What do writers do on their days off?
Well, here’s what this writer did on Sunday. Spent the whole day — and I mean the WHOLE day — making tamales. Started at nine AM and worked until five, hand-mixing the masa, simmering the pork, grinding the chilis and garlic and tomatoes into sauce, soaking the corn husks. Then came the assembling and wrapping and tying and steaming. I know it probably seems odd that I, a Chinese-American, would so desperately crave a traditional Mexican dish. Even odder is that tamale-making was a yearly tradition launched in my family by my Chinese grandmother. Grandma, who didn’t speak a word of Spanish, learned to make tamales from her Mexican neighbor, who hardly spoke a word of English. I like to imagine those two ladies, unable to say a word to each other, sharing their cultures through the universally seductive language of food.
That’s what I love about this country. For all its flaws (and there are many), it’s a place where “culture” doesn’t have a hard and fast definition because in the U.S. it’s always changing, always absorbing new richness, always adapting.
In this week’s issue of ENTERTAINMENT WEEKLY, Stephen King writes a wonderful column about how much he loves popular American culture, from books to movies to music. I’m glad he came to its defense — because, yes, it does need defending.
I say this not because I’m the author of what’s called, sometimes denigratingly, “popular fiction.” I say it because I was one of those kids who grew up sitting in front of a TV, and I still think of those hours as some of the best times of my childhood.
Do you know this song?
“Now sit right back and I’ll tell the tale, the tale of a fateful trip…”
Yep, I can sing the rest of it. Utterly useless information, but that’s not the only song I know…
“Meet Cathy who’s been most everywhere, from Zanzibar to Barclay Square…”
Can YOU sing the rest of that TV theme? No? Then you’re either too young or .. . could it be you’re culturally illiterate?
“Let me tell you ’bout the story of a man named Jed, a poor mountaineer, barely kept his family fed…”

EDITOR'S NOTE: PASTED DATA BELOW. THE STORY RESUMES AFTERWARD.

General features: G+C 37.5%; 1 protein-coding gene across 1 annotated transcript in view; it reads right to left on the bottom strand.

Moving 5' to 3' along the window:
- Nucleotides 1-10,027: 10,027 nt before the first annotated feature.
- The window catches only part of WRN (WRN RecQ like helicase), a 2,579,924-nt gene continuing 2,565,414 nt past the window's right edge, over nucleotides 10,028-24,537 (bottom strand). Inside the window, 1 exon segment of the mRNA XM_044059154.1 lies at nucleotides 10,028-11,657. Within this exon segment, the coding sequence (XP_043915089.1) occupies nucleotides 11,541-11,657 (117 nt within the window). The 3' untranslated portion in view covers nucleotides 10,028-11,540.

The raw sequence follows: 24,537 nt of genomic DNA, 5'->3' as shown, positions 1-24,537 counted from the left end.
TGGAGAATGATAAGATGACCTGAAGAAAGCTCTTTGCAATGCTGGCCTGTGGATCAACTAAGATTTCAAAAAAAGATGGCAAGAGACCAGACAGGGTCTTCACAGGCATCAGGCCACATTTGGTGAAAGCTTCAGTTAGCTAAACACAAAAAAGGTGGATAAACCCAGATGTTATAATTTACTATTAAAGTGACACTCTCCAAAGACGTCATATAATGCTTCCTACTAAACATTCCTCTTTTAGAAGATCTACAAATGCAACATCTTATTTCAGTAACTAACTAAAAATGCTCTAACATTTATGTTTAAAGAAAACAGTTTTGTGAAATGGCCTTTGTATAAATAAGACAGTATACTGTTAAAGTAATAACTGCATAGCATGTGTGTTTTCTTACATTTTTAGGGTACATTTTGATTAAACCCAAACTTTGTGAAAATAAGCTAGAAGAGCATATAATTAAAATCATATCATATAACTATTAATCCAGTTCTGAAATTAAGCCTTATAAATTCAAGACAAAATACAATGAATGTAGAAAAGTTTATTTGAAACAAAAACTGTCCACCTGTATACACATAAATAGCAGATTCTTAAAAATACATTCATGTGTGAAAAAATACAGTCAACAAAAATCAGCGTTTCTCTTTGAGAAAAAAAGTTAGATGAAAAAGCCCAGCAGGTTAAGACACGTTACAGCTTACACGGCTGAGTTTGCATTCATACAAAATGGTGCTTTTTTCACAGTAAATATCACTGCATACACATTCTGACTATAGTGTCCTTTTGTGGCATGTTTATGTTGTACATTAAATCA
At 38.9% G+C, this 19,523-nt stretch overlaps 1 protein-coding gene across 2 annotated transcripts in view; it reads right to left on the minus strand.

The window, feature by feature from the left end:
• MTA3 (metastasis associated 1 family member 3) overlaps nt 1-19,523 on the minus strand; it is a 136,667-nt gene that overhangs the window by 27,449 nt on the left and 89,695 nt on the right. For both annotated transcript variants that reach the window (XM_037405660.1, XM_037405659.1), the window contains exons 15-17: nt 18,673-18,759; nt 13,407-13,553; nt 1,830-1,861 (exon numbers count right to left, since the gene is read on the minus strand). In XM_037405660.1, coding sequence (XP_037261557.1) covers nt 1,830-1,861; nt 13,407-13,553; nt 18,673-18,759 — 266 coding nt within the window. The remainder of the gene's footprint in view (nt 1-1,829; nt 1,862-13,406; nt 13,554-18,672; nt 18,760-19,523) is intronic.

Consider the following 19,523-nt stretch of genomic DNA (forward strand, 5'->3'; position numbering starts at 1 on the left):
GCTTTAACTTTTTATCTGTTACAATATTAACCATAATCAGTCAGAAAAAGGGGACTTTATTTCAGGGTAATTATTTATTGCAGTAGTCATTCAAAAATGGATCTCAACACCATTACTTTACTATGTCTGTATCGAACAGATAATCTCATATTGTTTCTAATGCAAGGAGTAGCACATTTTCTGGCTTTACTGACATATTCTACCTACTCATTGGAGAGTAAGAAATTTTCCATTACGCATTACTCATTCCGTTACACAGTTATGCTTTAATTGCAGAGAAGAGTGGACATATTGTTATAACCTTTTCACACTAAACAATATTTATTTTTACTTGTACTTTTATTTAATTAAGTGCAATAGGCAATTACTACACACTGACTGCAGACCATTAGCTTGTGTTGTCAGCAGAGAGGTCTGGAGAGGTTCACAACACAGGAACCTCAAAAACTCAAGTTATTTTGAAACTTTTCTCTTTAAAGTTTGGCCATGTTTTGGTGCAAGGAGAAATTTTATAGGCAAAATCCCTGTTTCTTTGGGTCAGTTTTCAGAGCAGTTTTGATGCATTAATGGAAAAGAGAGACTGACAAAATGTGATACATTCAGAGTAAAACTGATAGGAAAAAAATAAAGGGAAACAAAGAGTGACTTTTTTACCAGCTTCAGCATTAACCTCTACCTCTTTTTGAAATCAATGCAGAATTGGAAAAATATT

I can hear some of you saying: “But THAT’S NOT CULTURE!”
Yes it is. It’s the culture of my childhood, and I don’t regret having that useless information rattling around in my head. While others may try to impress me at dinner parties by quoting from Macbeth, I can impress THEM by belting out:
“Greeeeeen Acres is the place to be! Faaaarm living is the life for me! Laaand spreading out so far and wide, keep Manhattan just gimme that countryside!”
Just how much do I value popular culture? Here’s how much:
My sons think I’m the coolest mom on the planet because, on the day that STAR WARS EPISODE I opened, I told them they wouldn’t have to go to school the next day as we were all going to the midnight premiere. (Luckily, my husband was out of town that day, so I could get away with it.)
Okay, some of you are going to call me an exceedingly bad mom for allowing my kids to skip school. And for what? A MOVIE?
“But it’s not just a movie! It’s a cultural phenomenon!” I tried to explain to my husband, who came home from his business trip to find out that his wife and kids had played hooky. “It was an educational experience! A way to connect with the heartbeat of geeks around the world! And besides, there were all these fat middle-aged guys in line wearing Darth Vader masks and waving their light sabers, and how could you deny our sons THAT experience?”
My husband still doesn’t get it. But my sons do. And they weren’t the only ones. I noticed several of their teachers in line as well, looking a little sheepish about being spotted. (I bet they played hooky the next day, too.)
Of course, I was faced with the tough task of writing their excuse notes for school. Should I lie? If I told the truth, wouldn’t I get a disapproving call from the principal? I decided, in the end, just to tell the truth:
“Please excuse my sons’ absences yesterday. They were too tired to go to school, as they stayed up until three a.m. watching the premiere of STAR WARS, EPISODE I.”
To my relief, I didn’t get any calls from the principal.
(But then, I think he might have been the guy in the Darth Vader mask.)